Militants armed with guns and grenades launched a brazen attack on the civilian airport serving Pakistan‘s business capital late on Sunday night in one of the most high-profile attacks in the city for years.
Police said up to ten men attacked Jinnah International Airport in Karachi shortly before midnight, entering near to a small terminal used for VIPs and pilgrims travelling to Mecca.
Incoming flights were diverted to other airports as gunfire and explosions rocked the area, sending thick clouds of smoke billowing into the sky.
An hour after the attack began, an official said at least five people had been killed, the bodies recovered and brought to hospital.
Troops from the Pakistani army rushed to the scene, joining police who were also attempting to fight the attackers. The army later took control of the operation.
Fire illuminate the sky above Jinnah International Airport in Karachi. Photograph: Shakil Adil/AP
The smoke suggested terminal buildings or aircraft on the ground had been damaged in the attack, and some television pictures showed a fire blazing perilously close to commercial airliners.
Although Karachi – a perennially troubled city of 20 million people – is used to regular bouts of violence, the attack on its airport was one of the most serious attacks since a team of militants stormed a naval airbase in the city in 2011, killing military personnel and destroying two aircraft.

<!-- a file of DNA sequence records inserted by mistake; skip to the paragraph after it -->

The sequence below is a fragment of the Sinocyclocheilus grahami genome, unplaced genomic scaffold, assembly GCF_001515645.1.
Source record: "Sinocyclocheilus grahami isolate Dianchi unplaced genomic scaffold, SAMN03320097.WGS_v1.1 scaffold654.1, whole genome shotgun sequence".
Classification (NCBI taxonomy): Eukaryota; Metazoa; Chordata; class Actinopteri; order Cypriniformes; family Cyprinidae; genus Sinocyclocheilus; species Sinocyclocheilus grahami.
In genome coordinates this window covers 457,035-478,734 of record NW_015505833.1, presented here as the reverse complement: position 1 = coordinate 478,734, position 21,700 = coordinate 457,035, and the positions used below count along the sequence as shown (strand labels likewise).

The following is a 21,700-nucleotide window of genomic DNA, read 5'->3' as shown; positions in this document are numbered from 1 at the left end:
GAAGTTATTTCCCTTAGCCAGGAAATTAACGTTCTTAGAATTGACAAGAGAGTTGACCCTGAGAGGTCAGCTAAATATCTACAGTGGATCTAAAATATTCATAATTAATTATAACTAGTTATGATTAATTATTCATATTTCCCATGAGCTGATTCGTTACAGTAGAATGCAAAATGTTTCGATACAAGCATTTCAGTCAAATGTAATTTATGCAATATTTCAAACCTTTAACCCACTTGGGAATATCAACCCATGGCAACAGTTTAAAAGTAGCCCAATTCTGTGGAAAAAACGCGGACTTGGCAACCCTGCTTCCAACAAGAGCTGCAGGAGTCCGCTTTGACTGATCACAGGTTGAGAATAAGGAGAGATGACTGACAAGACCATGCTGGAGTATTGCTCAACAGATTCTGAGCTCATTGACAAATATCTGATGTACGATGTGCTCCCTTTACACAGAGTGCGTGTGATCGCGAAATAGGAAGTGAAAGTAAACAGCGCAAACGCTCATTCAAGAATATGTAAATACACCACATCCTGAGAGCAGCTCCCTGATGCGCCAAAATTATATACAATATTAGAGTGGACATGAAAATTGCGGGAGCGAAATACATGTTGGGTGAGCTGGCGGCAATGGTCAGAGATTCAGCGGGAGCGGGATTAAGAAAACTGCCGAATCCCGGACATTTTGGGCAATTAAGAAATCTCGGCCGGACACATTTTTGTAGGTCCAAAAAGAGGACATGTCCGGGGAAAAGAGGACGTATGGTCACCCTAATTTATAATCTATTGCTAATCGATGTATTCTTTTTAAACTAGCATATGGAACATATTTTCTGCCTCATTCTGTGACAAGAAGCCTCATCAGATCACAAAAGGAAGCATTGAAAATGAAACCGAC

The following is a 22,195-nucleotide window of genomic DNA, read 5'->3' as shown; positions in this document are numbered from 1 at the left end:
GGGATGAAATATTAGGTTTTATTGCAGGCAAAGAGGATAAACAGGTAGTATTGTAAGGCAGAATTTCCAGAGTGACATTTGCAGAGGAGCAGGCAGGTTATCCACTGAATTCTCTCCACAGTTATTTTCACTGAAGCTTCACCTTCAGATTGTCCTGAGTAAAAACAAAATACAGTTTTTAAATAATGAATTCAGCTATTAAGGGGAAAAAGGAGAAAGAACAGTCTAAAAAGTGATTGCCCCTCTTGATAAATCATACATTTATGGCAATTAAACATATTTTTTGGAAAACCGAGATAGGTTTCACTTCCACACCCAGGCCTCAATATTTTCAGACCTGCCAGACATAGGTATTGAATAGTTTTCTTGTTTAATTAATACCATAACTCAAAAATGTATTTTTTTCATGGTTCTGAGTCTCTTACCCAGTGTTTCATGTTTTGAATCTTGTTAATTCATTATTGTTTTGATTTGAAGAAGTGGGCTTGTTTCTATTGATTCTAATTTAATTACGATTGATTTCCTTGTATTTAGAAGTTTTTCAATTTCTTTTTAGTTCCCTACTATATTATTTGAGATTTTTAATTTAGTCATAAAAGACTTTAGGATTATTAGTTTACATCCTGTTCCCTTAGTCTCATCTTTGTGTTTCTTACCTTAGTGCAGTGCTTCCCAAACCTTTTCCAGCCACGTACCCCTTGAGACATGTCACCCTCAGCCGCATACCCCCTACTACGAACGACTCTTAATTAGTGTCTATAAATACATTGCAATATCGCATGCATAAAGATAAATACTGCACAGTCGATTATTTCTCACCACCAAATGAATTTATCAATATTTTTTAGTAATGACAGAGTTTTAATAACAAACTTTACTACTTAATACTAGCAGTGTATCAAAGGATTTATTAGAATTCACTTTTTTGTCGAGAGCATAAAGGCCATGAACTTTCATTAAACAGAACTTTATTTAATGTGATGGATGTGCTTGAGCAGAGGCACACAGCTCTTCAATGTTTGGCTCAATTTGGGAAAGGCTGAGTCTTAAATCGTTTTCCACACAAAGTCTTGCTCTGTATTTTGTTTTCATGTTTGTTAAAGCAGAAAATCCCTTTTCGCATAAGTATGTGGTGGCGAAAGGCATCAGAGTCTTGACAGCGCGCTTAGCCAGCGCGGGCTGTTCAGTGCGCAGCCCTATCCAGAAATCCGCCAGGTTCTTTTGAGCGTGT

Even as the attack unfurled many Pakistanis took to social media to express anger and incredulity at the massive security breach at an airport serving one of the world’s largest cities.
The outer perimeter of the airport is guarded by security forces armed with dowsing rods similar to the fake bomb detectors sold around the world by British conman Jim McCormick who was jailed for fraud last year.
Pakistani security troops rush to Jinnah International Airport in Karachi. Photograph: Shakil Adil/AP
Pakistan’s Dawn News reported that the attackers are believed to have forged identity cards used by the Airport Security Force (ASF) to enter the area.
The attack is likely to sharpen the longstanding controversy of how the country should tackle the Pakistani Taliban and other militant groups who launch attacks inside Pakistan.
Since it took power one year ago the government of Prime Minister Nawaz Sharif has attempted to open peace talks with the Pakistani Taliban, ignoring critics who believe violent militants have to be brought under control by force.
A major faction of the Pakistani Taliban last month announced it had split from the militant outfit following bloody clashes with a rival group since March.